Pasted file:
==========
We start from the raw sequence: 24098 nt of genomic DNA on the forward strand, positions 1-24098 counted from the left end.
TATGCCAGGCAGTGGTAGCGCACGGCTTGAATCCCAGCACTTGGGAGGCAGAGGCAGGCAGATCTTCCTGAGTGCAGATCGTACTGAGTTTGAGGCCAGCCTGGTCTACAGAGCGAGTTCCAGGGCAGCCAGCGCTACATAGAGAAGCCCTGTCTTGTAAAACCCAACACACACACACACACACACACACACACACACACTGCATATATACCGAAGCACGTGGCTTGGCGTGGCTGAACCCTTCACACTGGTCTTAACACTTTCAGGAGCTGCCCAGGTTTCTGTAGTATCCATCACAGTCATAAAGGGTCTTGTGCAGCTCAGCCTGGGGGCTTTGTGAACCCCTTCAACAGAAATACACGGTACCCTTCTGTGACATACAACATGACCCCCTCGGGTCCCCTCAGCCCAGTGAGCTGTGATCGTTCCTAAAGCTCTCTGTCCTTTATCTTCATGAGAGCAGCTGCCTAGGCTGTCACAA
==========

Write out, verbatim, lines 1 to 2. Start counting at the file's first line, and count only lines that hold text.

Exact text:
We start from the raw sequence: 24098 nt of genomic DNA on the forward strand, positions 1-24098 counted from the left end.
TATGCCAGGCAGTGGTAGCGCACGGCTTGAATCCCAGCACTTGGGAGGCAGAGGCAGGCAGATCTTCCTGAGTGCAGATCGTACTGAGTTTGAGGCCAGCCTGGTCTACAGAGCGAGTTCCAGGGCAGCCAGCGCTACATAGAGAAGCCCTGTCTTGTAAAACCCAACACACACACACACACACACACACACACACACACTGCATATATACCGAAGCACGTGGCTTGGCGTGGCTGAACCCTTCACACTGGTCTTAACACTTTCAGGAGCTGCCCAGGTTTCTGTAGTATCCATCACAGTCATAAAGGGTCTTGTGCAGCTCAGCCTGGGGGCTTTGTGAACCCCTTCAACAGAAATACACGGTACCCTTCTGTGACATACAACATGACCCCCTCGGGTCCCCTCAGCCCAGTGAGCTGTGATCGTTCCTAAAGCTCTCTGTCCTTTATCTTCATGAGAGCAGCTGCCTAGGCTGTCACAA